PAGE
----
A study performed by the Johns Hopkins Bloomberg School of Public Health has found that active living seniors who spend time participating in a youth mentoring program actually improved function in the region of their brains that support cognitive activity.
The program utilized in the study, Experience Corps, trains seniors to work with and help students from urban public schools improve their reading skills.
The study asked 17 women over the age of 65 to participate. Half of the volunteers were immediately enrolled in Experience Corps and others were waitlisted for six months. Participants were given a brain scan at the start of the study and the six-month mark. Those who had already begun working with students had improved cognitive functioning and brain-activation patterns.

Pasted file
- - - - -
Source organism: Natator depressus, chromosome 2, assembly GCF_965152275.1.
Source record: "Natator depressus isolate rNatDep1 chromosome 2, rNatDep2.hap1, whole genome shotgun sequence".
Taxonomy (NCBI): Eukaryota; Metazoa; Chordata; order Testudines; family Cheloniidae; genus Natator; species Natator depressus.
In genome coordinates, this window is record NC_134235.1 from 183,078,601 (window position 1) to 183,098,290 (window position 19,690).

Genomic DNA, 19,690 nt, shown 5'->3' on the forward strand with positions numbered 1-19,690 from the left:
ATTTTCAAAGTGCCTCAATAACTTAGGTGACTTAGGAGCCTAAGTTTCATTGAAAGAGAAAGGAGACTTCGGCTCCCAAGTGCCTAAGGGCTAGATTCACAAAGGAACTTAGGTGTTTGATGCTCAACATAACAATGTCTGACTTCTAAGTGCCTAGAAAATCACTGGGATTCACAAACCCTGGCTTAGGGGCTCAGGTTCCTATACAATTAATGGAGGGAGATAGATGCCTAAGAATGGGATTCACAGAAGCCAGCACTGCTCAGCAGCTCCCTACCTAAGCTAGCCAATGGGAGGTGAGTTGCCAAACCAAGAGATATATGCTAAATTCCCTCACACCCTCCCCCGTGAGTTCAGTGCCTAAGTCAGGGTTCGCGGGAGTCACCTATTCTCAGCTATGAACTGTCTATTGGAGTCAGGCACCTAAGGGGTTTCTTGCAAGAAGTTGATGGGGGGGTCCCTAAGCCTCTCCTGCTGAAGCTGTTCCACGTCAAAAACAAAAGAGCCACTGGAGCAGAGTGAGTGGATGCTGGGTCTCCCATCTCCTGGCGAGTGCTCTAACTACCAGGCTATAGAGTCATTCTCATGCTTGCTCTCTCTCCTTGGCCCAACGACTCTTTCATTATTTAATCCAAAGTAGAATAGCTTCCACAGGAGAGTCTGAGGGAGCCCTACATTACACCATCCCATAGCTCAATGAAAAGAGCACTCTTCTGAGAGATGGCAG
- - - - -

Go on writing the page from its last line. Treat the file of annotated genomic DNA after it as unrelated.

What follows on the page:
The discovery of the mutual benefits of programs such as Experience Corps could inspire communities around the country to adopt similar initiatives.
"This study suggests that new kinds of roles for older adults in our aging society can be designed as a win-winfor addressing important societal needs, such as our childrens success, and simultaneously the health and well-being of the older volunteers themselves," Linda P. Fried, the dean of the Mailman School of Public Health at Columbia University, said in a statement.